South Australian state election, 1950

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South Australian state election, 1950
South Australia
← 1947 4 March 1950 (1950-03-04) 1953 →

All 39 seats in the South Australian House of Assembly
20 seats were needed for a majority
  First party Second party
  Playford portrait 38.jpg Senator Mick O'Halloran.jpg
Leader Thomas Playford Mick O'Halloran
Party Liberal and Country League Labor
Leader since 5 November 1938 10 October 1949
Leader's seat Gumeracha Frome
Last election 23 seats 13 seats
Seats won 23 seats 12 seats
Seat change Steady0 Decrease1
Percentage 51.3% 48.7%
Swing Decrease0.7 Increase0.7

Premier before election

Thomas Playford
Liberal and Country League

Elected Premier

Thomas Playford
Liberal and Country League

State elections were held in South Australia on 4 March 1950. All 39 seats in the South Australian House of Assembly were up for election. The incumbent Liberal and Country League led by Premier of South Australia Thomas Playford IV defeated the Australian Labor Party led by Leader of the Opposition Mick O'Halloran.[1][2][3][4]

House of Assembly (IRV) — Turnout 93.15% (CV) — Informal 3.33%[5]
  Party Votes % Swing Seats Change
  Australian Labor Party 134,952 48.09 -0.55 12 -1
  Liberal and Country League 113,673 40.51 +0.12 23 0
  Communist Party of Australia 3,749 1.34 -1.63 0 0
  Independent 28,265 10.07 +3.87 4 +1
  Total 280,639     39
  Liberal and Country League WIN 51.30 -0.70 23 0
  Australian Labor Party 48.70 +0.70 12 -1
  • The LCL did not contest ten seats, Labor did not contest thirteen seats. The primary vote was counted on seats contested, while the two-party vote was estimated for all seats.


Only one seat changed hands, rural Stanley saw the Labor member re-elected as an independent member.[6][7] Notably, neither major party contested the independent-held seat of Ridley.[1][2]

Post-election pendulum[edit]

Victoria Roy McLachlan LCL 2.7%
Norwood Roy Moir LCL 4.5%
Torrens Shirley Jeffries LCL 4.5%
Prospect Elder Whittle LCL 5.8%
Fairly Safe
Stirling Herbert Dunn LCL 6.6% v IND
Unley Colin Dunnage LCL 7.8%
Onkaparinga Howard Shannon LCL 11.1%
Burra George Hawker LCL 11.3%
Glenelg Baden Pattinson LCL 12.3%
Mitcham Henry Dunks LCL 18.5%
Gouger Rufus Goldney LCL 20.5%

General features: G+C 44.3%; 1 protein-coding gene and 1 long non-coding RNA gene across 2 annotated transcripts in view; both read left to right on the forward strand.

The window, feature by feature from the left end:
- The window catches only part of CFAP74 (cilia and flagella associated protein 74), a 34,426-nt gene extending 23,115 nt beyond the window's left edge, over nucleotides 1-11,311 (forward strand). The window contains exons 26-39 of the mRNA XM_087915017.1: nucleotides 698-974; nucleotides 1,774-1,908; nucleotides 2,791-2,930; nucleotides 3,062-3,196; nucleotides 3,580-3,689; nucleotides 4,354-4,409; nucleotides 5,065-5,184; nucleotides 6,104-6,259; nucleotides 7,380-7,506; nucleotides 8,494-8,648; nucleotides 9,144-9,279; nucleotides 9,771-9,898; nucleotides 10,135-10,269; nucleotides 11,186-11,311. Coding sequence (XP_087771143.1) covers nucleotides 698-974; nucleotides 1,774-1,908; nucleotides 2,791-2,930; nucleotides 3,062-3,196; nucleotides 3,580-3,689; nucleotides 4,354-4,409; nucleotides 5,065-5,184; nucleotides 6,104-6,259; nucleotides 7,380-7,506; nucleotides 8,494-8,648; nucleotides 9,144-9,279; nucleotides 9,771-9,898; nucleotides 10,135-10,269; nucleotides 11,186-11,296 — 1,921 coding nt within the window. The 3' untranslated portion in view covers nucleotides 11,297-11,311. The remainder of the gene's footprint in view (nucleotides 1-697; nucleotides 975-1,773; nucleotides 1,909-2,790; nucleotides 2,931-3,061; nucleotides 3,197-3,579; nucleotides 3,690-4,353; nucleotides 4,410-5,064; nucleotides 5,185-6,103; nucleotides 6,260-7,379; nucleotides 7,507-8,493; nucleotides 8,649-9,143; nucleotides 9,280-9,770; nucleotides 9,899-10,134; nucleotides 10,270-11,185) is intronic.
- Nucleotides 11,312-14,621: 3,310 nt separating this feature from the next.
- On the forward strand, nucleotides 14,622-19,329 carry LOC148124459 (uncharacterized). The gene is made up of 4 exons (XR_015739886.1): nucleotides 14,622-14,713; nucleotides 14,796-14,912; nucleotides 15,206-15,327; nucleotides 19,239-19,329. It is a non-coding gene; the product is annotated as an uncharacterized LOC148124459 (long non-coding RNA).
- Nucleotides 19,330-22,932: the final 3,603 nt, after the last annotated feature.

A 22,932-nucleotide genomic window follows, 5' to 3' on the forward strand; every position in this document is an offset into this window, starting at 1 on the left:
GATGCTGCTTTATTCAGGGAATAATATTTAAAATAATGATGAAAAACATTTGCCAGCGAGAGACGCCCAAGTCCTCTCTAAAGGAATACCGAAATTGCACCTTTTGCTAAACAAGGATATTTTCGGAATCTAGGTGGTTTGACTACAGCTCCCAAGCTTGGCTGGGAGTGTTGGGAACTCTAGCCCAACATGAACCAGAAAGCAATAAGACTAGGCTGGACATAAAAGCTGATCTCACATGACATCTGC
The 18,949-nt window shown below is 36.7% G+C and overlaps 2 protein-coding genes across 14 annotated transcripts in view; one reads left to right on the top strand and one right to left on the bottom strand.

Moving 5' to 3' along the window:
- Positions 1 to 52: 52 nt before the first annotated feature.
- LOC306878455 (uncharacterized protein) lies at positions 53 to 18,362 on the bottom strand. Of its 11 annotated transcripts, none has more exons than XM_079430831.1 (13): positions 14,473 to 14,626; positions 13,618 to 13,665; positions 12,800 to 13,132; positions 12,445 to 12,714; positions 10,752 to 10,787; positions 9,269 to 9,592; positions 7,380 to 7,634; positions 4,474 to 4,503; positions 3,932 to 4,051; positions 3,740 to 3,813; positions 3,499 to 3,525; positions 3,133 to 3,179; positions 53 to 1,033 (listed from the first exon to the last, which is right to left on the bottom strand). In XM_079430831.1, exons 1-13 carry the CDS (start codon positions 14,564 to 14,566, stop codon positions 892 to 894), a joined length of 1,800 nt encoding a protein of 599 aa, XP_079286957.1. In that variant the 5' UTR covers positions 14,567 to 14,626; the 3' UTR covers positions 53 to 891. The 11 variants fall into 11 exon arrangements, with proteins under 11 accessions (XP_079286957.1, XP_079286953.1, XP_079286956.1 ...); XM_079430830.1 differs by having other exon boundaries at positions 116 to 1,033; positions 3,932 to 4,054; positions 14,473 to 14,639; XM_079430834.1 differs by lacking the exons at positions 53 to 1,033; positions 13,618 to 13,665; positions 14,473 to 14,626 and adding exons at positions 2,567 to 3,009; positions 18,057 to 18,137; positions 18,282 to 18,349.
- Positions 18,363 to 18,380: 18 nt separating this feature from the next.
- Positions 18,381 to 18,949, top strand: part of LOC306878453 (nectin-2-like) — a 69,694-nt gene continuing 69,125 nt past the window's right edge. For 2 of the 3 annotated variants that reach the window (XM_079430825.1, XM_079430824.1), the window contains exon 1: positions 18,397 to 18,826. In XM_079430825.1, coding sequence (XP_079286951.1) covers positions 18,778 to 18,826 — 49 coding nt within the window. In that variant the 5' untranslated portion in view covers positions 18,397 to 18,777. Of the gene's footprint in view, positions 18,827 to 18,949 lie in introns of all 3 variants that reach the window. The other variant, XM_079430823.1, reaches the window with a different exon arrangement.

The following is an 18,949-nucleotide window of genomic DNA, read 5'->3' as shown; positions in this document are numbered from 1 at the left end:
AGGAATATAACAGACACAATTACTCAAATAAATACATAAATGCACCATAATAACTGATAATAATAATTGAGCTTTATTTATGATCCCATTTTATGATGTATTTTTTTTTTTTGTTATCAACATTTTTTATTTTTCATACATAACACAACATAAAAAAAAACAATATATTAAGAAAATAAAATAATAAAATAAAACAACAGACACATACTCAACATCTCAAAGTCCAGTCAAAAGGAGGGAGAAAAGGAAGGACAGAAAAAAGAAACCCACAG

Newcastle George Jenkins LCL 21.3%
Angas Berthold Teusner LCL 25.9% v IND
Albert Malcolm McIntosh LCL unopposed
Alexandra David Brookman LCL unopposed
Burnside Geoffrey Clarke LCL unopposed
Eyre Arthur Christian LCL unopposed
Flinders Rex Pearson LCL unopposed
Gumeracha Thomas Playford LCL unopposed
Light Herbert Michael LCL unopposed
Rocky River James Heaslip LCL unopposed
Yorke Peninsula Cecil Hincks LCL unopposed
Young Robert Nicholls LCL unopposed
Murray Richard McKenzie ALP 0.8%
Gawler Leslie Duncan ALP 4.2%
Goodwood Frank Walsh ALP 4.5%
Fairly safe
Adelaide Sam Lawn ALP 6.5% v IND
Wallaroo Hughie McAlees ALP 8.1%
Semaphore Harold Tapping ALP 30.5% v IND
Port Adelaide James Stephens ALP 40.2% v COM
Stuart Lindsay Riches ALP 42.8% v COM
Port Pirie Charles Davis ALP undistributed
Frome Mick O'Halloran ALP unopposed
Hindmarsh Cyril Hutchens ALP unopposed
Thebarton Fred Walsh ALP unopposed
Stanley Percy Quirke IND 10.0% v LCL
Chaffey William MacGillivray IND 10.7% v LCL
Mount Gambier John Fletcher IND 14.4% v ALP
Ridley Tom Stott IND unopposed

See also[edit]


  1. ^ a b Jaensch, Dean (March 2007). "The 1950 General Election - Formed the 33rd Parliament". History of South Australian elections 1857-2006: House of Assembly, Volume 1. State Electoral Office South Australia. pp. 266–269. ISBN 9780975048634 – via Electoral Commission of South Australia. 
  2. ^ a b Tilby Stock, Jenny (1996). "The 'Playmander', Its origins, operation and effect on South Australia". In O'Neil, Bernard; Raftery, Judith; Round, Kerrie. Playford's South Australia: essays on the history of South Australia, 1933-1968. Association of Professional Historians. pp. 73–90. ISBN 9780646290928 – via Professional Historians Association (South Australia). 
  3. ^ "Playford Government's Convincing Win". The Cairns Post. 6 March 1950. Retrieved 13 January 2016 – via Trove. 
  4. ^ "Mr. Playford's Fourth Election Victory". The Advertiser. 6 March 1950. Retrieved 13 January 2016 – via Trove. 
  5. ^ "Electoral system and voting for the South Australian House of Assembly from 1890: Election held on 4 March 1950". Australian Politics and Elections Database. University of Western Australia. Retrieved 13 January 2016. 
  6. ^ "L.-C.P. Win S.A. Elections". The Examiner. 6 March 1950. Retrieved 13 January 2016 – via Trove. In Stanley electorate Mr.Quirke, sitting Labour member, who was expelled from-the party during the last Parliamentary session, but stood again as Independent, appears certain to defeat the Official Labour nominee, Mr, Hasse. 
  7. ^ "No Seat Was Lost in S.A. Poll". The Argus. 6 March 1950. Retrieved 13 January 2016 – via Trove. The two Independent sitting members, Mr. MacGillvray (Chaffey) and Mr. Quirke (Stanley) were hard pressed to retain their seats. 

External links[edit]